The holiday is a time of year that is joyous and wonderful, but for many people, it can be stressful too. Being a calm and assertive pack leader is important at all times, but it’s particularly important to stay mindful of your state of mind during the holiday festivities to make it a calm and balanced — and peaceful — holiday for your canine companions too. Here are a few suggestions:
Before company comes over or before leaving your dog at home while attending a holiday party, make sure he is well-exercised. Draining his energy is a good way to ensure he will rest, relax, and remain calm while you are away or entertaining guests.
Be mindful of tree ornaments and decorations.
Your dog doesn’t know the difference between a toy and a decoration without you showing him. Before leaving him alone in the house with all the decor, make sure he knows and respects his boundaries. Dogs can get themselves into trouble quickly — every year I hear a story of a dog who pulled an ornament off the tree and the tree comes tumbling down with it! For complete peace of mind, consider crating your dog while you are away if decorations are in the reach of your dog.
Watch out for unexpected toxins around the house.
With the holidays comes goodies, treats, and cheer, so be careful with chocolates, candies, and anything else that may be toxic or harmful to your dog. Ensure the trash can is secure as well. Make sure guests in your home are informed as well. Not everyone has pets and therefore may not be aware that giving Fido grapes or chicken bones isn’t a good idea! Also, common holiday plants like Holly and Amaryllis can be toxic to your dog, inducing vomiting and upset stomachs, often requiring a trip to the emergency vet.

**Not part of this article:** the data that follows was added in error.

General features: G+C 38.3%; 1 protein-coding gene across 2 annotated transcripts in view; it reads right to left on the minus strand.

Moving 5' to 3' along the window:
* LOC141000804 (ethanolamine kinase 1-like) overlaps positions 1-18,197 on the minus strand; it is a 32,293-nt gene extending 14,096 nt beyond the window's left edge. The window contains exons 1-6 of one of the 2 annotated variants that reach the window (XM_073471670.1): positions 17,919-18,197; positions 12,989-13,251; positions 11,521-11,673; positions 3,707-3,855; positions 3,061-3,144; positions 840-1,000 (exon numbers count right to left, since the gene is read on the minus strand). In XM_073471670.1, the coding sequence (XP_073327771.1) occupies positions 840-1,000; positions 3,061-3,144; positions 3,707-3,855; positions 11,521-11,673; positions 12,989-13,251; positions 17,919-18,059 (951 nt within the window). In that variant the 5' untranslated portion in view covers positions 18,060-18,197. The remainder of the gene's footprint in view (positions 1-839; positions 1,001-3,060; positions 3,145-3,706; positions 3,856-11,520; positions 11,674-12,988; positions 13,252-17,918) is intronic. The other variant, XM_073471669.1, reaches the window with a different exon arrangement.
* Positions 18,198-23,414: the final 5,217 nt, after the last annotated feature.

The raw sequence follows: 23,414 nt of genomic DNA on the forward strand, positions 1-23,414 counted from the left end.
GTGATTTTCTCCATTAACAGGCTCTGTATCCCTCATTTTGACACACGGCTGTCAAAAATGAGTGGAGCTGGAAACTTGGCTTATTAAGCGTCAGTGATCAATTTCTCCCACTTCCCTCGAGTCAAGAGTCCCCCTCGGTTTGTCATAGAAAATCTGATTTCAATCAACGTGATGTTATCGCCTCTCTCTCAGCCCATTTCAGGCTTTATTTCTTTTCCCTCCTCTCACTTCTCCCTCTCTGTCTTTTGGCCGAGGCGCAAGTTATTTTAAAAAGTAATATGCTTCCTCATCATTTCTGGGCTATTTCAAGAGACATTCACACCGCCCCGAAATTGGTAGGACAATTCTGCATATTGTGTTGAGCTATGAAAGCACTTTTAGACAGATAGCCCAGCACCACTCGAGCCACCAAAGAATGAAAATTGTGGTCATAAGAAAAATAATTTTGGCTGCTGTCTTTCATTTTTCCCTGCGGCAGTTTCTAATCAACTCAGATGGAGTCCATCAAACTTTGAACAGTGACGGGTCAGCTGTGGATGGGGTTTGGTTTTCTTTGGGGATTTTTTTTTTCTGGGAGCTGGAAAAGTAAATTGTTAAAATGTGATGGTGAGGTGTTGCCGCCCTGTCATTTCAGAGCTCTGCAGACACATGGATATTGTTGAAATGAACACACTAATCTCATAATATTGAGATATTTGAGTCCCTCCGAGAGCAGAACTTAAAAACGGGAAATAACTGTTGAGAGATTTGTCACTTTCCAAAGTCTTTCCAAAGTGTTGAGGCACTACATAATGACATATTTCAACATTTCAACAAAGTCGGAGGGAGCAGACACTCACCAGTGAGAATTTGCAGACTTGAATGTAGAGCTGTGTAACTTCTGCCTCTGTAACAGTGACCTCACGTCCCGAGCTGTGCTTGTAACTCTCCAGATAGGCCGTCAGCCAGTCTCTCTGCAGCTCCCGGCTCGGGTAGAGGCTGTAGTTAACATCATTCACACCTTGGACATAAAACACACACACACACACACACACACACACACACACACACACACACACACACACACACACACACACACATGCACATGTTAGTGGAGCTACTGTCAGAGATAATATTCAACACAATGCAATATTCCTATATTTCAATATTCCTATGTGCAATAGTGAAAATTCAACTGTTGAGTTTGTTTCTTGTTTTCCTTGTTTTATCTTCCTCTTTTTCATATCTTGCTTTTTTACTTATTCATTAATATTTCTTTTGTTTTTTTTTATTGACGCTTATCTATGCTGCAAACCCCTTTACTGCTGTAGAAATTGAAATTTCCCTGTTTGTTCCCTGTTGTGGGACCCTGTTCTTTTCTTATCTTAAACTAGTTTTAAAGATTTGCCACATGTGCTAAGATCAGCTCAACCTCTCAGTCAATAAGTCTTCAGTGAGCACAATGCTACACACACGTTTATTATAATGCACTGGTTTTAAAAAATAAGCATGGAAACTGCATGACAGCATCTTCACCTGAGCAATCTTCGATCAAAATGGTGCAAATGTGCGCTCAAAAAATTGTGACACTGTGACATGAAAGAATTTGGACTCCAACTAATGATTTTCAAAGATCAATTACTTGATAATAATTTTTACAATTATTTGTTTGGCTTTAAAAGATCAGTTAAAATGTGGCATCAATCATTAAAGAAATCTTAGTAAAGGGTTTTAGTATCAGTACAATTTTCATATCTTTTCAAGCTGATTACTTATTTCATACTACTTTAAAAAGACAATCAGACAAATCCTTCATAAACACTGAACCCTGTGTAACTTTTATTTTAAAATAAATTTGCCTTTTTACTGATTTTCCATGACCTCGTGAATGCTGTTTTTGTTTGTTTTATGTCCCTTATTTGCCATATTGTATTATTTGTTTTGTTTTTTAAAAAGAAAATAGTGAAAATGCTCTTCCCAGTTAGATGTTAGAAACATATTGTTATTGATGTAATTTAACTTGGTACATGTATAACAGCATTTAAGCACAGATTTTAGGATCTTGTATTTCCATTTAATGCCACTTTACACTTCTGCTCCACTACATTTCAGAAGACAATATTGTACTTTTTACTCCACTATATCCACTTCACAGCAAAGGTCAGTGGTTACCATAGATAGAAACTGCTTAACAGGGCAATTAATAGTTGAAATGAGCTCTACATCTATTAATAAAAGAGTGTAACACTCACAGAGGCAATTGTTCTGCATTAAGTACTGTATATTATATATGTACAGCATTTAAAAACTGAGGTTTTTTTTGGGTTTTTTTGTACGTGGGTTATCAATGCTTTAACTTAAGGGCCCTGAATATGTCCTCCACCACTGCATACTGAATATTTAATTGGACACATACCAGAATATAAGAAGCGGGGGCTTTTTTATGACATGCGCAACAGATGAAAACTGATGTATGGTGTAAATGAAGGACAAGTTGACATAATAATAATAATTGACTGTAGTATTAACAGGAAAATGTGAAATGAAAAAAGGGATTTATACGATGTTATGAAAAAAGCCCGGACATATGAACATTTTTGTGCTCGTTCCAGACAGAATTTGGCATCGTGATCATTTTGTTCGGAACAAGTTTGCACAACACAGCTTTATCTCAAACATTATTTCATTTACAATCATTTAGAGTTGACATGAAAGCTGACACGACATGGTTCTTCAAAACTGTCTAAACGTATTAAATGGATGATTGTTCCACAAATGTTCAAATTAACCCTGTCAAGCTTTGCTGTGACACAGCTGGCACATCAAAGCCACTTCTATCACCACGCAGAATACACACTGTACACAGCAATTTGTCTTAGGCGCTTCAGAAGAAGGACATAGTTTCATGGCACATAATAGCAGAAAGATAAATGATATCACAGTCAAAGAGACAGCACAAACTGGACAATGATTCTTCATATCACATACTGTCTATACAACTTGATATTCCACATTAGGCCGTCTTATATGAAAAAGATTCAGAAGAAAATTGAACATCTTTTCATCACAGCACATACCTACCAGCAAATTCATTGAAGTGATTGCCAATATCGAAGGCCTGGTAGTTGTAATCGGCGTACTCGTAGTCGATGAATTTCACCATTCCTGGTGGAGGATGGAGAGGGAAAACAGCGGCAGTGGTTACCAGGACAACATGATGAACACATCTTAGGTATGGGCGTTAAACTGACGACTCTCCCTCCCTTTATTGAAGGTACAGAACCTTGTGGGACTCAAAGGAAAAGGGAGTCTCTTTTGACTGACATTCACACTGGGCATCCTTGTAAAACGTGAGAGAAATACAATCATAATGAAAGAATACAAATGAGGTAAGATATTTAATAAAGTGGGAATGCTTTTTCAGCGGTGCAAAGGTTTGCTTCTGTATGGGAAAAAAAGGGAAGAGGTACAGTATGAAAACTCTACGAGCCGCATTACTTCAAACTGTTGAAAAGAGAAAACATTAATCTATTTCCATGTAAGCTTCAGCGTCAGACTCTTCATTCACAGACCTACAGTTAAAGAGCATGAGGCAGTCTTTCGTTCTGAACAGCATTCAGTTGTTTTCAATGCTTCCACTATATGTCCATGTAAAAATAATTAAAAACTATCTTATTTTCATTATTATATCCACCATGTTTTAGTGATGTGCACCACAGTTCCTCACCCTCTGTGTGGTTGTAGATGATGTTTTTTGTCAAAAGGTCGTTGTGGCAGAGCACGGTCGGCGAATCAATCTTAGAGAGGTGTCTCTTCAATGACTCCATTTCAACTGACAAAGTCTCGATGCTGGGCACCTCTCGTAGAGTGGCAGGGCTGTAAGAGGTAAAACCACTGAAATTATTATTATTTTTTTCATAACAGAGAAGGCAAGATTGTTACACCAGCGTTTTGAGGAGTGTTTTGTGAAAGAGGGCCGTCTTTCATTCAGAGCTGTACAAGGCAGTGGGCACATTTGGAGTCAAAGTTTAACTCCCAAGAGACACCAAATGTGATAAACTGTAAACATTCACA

Prepare your dog for the weather.
Many breeds are not built to handle cold weather. Make sure that if you are spending time outdoors in the cold, your dog is prepared with the appropriate supplies, like doggie boots and coats. And if the weather is simply freezing and you are unable to exercise outside, allow your dog to step outside and feel for itself that it is too cold or too stormy to go on a long walk. Instinctively, the dog will understand why it is coming back inside where it’s safe. And then create an indoor activity to engage in instead.
Take some time this holiday to do something special for others. Spread the warmth of the season with your neighbors and complete strangers alike. You’d be surprised what a basket of freshly baked cookies can mean to an unsuspecting friend, relative, or co-worker. The holidays are an especially good time to appreciate what you have and to embody a generous spirit. Consider visiting your local animal shelter and volunteering your time, donating to a family in need, or participating in a local charity program that brings families in need a warm meal.
Dogs can make wonderful gifts, but they aren’t as easily returnable if the fit isn’t just right.
The new owner must be ready to make a commitment for the animal’s entire lifetime and be prepared to accept the responsibilities that come with their new family member. For this kind of gift, a carefully wrapped IOU can be given in place of the animal itself, to let the person know that their gift is coming.
Practice good manners.
When guests come to the door, use this as a training opportunity to encourage polite well-mannered greetings with both humans and dogs. Instruct your guests to practice no touch, no talk, no eye contact when they arrive and not to give affection until the dog is calm. Never introduce an excited child to a dog either. The holiday cheer can send kids into a frenzy with Santa and gifts and candy, so try to encourage all family members to celebrate, but to do so with calm energy. If the excitement is elevated, use your best pack leader skills to bring the energy and environment back to a calmer state as soon as it feels right to do so.